2.12.2. HTML mark-up

In a web solution, the relationship between mark-up and theming is one of the biggest sources of dependencies. If there is no strategy for managing HTML mark-up in a decoupled manner, the whole implementation can easily become very monolithic, and flexibility and productivity become stifled.

Most renderings, and therefore the HTML mark-up, in a Helix implementation will reside in the feature layer. On the other side, the business requirements are fulfilled in the project layer, by combining the features into the user experience. Therefore, in a multi-tenant or multi-site scenario, the challenge is that features need to address multiple business requirements – or simply different visual designs.

In other words, in a multi-tenant scenario some assets will always be shared between tenants (see Multi-site and multi-tenant) and when following the Helix conventions, the mark-up is very often one of these assets.

In a single tenant scenario, this is not such a big issue, as features can be built with a single business in mind. Features can be changed and adapted as the requirements changes.

A recommended approach to the shared mark-up challenge is to align your front-end technologies with the Helix principles and split the implementation of the Visual Design across the layers. In your foundation layer, you place the principal front-end framework or frameworks on which you are basing the implementation. These are the frameworks that define how to structure the HTML mark-up in the features. This includes technologies like Bootstrap, Foundation, 960 Grid System, and jQuery. In reality, the foundation layer module will likely contain a multitude of frameworks and utilities – perhaps extended with custom mark-up - which together form the conceptual base that feature developers need to follow. It can even be a custom defined mark-up strategy that is clearly known to feature developer.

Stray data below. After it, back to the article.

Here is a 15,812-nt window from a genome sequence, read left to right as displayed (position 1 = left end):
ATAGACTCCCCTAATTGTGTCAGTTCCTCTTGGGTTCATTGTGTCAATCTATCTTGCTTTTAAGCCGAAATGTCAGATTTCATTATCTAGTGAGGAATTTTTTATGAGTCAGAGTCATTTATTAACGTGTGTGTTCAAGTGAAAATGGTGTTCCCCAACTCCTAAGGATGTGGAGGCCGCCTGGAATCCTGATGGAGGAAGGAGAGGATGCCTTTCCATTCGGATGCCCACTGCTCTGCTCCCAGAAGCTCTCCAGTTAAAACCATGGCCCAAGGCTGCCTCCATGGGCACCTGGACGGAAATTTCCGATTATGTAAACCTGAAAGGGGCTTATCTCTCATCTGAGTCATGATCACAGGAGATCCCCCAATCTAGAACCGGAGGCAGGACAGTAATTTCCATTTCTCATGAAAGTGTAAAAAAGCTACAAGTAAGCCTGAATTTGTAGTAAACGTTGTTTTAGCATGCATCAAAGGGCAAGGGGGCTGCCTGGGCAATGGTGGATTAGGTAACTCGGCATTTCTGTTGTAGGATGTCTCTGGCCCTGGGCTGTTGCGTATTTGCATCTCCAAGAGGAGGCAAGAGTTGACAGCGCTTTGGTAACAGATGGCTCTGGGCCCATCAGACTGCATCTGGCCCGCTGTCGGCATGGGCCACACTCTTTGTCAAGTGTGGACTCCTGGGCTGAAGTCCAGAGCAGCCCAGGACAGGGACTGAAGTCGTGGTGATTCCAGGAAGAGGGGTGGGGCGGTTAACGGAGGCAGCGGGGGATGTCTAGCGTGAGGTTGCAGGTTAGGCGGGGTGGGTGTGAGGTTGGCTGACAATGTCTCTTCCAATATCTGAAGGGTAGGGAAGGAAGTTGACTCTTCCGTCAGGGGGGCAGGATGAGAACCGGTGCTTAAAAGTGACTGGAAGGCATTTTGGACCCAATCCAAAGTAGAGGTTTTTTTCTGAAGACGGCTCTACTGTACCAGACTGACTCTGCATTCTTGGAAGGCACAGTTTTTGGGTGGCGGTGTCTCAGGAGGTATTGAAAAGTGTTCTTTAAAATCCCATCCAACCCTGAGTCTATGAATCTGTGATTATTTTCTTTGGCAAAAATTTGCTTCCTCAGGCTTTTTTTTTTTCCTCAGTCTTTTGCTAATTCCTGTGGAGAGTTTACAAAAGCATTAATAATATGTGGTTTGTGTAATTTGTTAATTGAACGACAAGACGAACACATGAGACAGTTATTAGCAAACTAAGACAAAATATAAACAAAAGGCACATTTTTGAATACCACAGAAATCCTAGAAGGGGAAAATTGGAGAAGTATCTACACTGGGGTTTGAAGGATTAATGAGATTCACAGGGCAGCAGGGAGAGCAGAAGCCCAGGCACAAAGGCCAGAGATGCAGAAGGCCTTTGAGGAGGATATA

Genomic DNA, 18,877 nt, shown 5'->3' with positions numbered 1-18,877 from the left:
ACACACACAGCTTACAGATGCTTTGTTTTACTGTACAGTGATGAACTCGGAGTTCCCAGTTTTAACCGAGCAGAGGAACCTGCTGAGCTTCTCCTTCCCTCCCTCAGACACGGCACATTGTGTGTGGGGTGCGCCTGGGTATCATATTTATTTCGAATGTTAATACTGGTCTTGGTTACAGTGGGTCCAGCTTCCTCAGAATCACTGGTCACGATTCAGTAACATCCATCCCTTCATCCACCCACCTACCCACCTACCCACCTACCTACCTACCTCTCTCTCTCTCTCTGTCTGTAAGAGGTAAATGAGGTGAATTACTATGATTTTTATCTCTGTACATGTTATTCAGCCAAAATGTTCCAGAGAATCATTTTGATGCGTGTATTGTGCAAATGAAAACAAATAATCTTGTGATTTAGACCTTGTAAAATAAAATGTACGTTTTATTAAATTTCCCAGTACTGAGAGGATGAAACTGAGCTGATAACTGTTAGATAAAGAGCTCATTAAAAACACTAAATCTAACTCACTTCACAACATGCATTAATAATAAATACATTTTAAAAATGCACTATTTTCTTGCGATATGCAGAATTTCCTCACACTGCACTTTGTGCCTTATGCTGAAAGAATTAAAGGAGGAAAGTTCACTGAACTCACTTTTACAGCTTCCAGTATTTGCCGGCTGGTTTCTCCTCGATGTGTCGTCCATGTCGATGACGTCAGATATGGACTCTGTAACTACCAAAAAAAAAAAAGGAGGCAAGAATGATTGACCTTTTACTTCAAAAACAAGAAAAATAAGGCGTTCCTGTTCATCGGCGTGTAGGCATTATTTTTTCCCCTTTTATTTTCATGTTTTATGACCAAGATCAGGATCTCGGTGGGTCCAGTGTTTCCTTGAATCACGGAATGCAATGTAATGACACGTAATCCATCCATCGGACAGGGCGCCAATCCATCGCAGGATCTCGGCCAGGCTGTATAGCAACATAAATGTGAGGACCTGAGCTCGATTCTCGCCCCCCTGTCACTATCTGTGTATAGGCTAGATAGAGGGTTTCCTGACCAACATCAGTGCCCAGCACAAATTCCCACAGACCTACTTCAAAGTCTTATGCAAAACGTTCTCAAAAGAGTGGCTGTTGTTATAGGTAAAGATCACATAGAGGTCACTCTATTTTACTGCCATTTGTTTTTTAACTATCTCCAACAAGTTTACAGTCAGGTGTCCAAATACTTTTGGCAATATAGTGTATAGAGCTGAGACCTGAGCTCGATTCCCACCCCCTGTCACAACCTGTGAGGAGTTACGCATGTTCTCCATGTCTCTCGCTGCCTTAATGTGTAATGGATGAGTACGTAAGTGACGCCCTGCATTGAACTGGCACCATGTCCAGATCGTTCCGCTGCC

The point is that by defining a mark-up strategy in the foundation layer, the feature modules can follow this strategy and know that they are adhering to the implementation conventions.

Habitat Example

The module Foundation/Theming establishes the mark-up framework for the Habitat example site. The module uses bower to bring in a number of external frameworks based on Bootstrap and jQuery.

{
    "name": "sitecorehabitattheme",
    "private": true,
    "dependencies": {
        "bootstrap-sass": "~3.3.5",
        "bootstrap-block-grid": "~1.1.2",
        "modernizr": "~2.8.3",
        "hover": "Hover#~2.0.2",
        "animate.css": "~3.5.0",
        "wow": "wowjs#~1.1.2",
        "shufflejs": "~3.1.1",
        "responsive-bootstrap-toolkit": "responsive-toolkit#~2.5.1",
        "OwlCarousel": "~1.3.2",
        "jquery": "~2.2.0",
        "font-awesome": "4.4.0",
        "ekko-lightbox": "~4.0.1",
        "ace-builds": "~1.2.2",
        "imagesloaded": "~4.1.0"
    },
    "overrides": {
        "bootstrap-sass": {
        "main": [
            "assets/stylesheets/_bootstrap.scss",
            "assets/fonts/bootstrap/*",
            "assets/javascripts/bootstrap.js"
        ]
        },
        "font-awesome": {
        "main": [
            "fonts/*"
        ]
        },
        "OwlCarousel": {
        "main": [
            "owl-carousel/owl.carousel.min.js",
            "owl-carousel/owl.carousel.css"
        ]
        }
    },
    "devDependencies": {},
    "resolutions": {
        "jquery": "~2"
    }
}